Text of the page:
Originally posted at BetterEvaluation blogs
This week BetterEvaluation is at the Australasian Evaluation Society conference in Brisbane, Australia, where the theme is "Evaluation shaping a better future: Priorities, pragmatics, priorities and power".
A common thread through several sessions has been different ways of involving community members and intended beneficiaries in the process of making decisions about an evaluation.
Nan Wehipeihana, in her opening keynote address on Indigenous Evaluation, set out a framework of increasing control by Indigenous communities, as shown in this slide (reproduced by kind permission of Nan).
Evaluation done TO communities involves collecting data from them without involving them in any way in the decisions about the evaluation or in using it, and to meet the objectives of other stakeholders..
Evaluation done FOR communities is done with good intentions, to improve the situation for them, but with the evaluator making decisions about the evaluation without reference to their values about what is important or what constitutes credible evidence - Western world views prevail.
Evaluation done WITH communities involves some community members in the process of evaluation, but non-Indigenous people are in control of the process.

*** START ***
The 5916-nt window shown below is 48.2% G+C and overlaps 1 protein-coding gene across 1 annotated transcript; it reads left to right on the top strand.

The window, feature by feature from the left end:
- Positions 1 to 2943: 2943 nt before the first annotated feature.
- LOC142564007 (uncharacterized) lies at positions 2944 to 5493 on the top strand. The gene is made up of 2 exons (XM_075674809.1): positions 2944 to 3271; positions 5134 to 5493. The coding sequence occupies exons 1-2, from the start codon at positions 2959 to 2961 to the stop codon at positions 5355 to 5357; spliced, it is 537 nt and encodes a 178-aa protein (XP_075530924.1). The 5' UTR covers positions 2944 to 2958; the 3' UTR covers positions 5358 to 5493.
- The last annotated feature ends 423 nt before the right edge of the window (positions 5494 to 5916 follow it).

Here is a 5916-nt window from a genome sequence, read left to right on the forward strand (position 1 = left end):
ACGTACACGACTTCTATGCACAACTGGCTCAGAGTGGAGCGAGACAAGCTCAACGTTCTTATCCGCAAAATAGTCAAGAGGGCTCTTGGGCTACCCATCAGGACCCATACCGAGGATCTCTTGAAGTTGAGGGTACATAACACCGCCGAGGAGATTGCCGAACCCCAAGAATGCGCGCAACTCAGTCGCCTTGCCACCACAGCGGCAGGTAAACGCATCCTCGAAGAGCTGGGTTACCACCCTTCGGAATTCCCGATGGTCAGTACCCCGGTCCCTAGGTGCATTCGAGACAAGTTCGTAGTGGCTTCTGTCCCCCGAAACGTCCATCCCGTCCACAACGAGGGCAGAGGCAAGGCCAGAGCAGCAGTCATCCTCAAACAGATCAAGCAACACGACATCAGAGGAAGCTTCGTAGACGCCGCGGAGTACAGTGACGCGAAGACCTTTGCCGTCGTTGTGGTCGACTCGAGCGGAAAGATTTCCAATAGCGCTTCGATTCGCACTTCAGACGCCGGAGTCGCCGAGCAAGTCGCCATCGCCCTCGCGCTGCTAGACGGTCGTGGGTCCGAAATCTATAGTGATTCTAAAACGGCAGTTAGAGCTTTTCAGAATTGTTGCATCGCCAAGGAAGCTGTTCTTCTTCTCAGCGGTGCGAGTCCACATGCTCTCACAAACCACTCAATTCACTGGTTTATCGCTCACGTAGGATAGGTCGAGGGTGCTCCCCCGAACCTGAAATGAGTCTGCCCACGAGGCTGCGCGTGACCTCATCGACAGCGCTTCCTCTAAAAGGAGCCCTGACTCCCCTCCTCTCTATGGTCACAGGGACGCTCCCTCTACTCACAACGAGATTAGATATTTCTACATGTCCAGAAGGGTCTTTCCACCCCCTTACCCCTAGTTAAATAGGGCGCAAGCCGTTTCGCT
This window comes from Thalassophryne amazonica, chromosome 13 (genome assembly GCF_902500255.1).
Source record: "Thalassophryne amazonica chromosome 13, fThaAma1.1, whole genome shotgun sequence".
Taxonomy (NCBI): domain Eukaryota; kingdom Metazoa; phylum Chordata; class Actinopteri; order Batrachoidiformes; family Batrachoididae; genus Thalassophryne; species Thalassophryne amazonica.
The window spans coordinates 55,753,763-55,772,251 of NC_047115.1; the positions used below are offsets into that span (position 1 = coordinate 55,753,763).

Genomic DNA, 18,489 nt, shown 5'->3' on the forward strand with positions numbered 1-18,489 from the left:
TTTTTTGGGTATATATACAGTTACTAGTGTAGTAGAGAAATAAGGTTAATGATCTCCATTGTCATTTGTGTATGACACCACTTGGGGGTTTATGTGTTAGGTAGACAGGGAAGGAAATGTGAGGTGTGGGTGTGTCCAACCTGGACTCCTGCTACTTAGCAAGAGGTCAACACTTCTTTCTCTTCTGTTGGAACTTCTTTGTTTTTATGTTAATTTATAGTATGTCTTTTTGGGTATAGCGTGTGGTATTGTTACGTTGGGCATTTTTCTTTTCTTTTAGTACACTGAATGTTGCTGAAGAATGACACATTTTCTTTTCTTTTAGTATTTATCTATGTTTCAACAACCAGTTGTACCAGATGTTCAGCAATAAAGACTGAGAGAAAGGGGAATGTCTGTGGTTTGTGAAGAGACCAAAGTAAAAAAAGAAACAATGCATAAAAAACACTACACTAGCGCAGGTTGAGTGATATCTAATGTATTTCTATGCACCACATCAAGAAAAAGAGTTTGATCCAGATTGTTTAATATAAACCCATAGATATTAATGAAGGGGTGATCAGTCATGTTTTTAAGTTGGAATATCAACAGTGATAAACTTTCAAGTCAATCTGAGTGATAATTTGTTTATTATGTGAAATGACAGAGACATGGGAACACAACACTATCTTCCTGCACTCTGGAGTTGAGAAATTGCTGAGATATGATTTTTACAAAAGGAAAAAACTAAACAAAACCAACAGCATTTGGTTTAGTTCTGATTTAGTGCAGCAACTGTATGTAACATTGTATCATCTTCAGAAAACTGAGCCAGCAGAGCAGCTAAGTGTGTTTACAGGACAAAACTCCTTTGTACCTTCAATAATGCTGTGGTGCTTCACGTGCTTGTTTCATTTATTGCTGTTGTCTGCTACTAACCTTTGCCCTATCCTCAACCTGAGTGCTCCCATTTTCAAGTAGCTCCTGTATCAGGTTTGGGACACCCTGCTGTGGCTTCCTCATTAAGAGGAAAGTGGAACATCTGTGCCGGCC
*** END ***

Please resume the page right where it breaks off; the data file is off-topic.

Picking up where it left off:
Evaluation done BY communities has Indigenous people in control of the process, but they are also accommodating Western values and notions of credible evidence.
Evaluation AS community is based on community views on what is valued and what constitutes credible evidence. It does not exclude Western values or notions of credible evidence but only as far as is seen to be useful. There is no automatic or presumed right of participation by non Indigenous people or approaches, only by invitation.
The rest of the conference has shown various examples of how these different levels of participation have been implemented in different evaluations.
Who is participating and in what?
Participation by the community in an evaluation does not only refer to providing data but to:
- Deciding the purpose of the evaluation
- Developing Key Evaluation Questions (KEQs)
- Identifying evaluative criteria and standards
- Deciding what will be credible and feasible evidence to answer KEQs
- Decide how to share findings and support use
Who is participating?
Who participates in participatory evaluations?
- Current program clients
- Intended beneficiaries even if they don't participate in the program
- Representatives of the client group, not actual current clients
- Advocacy group supporting participation of vulnerable clients
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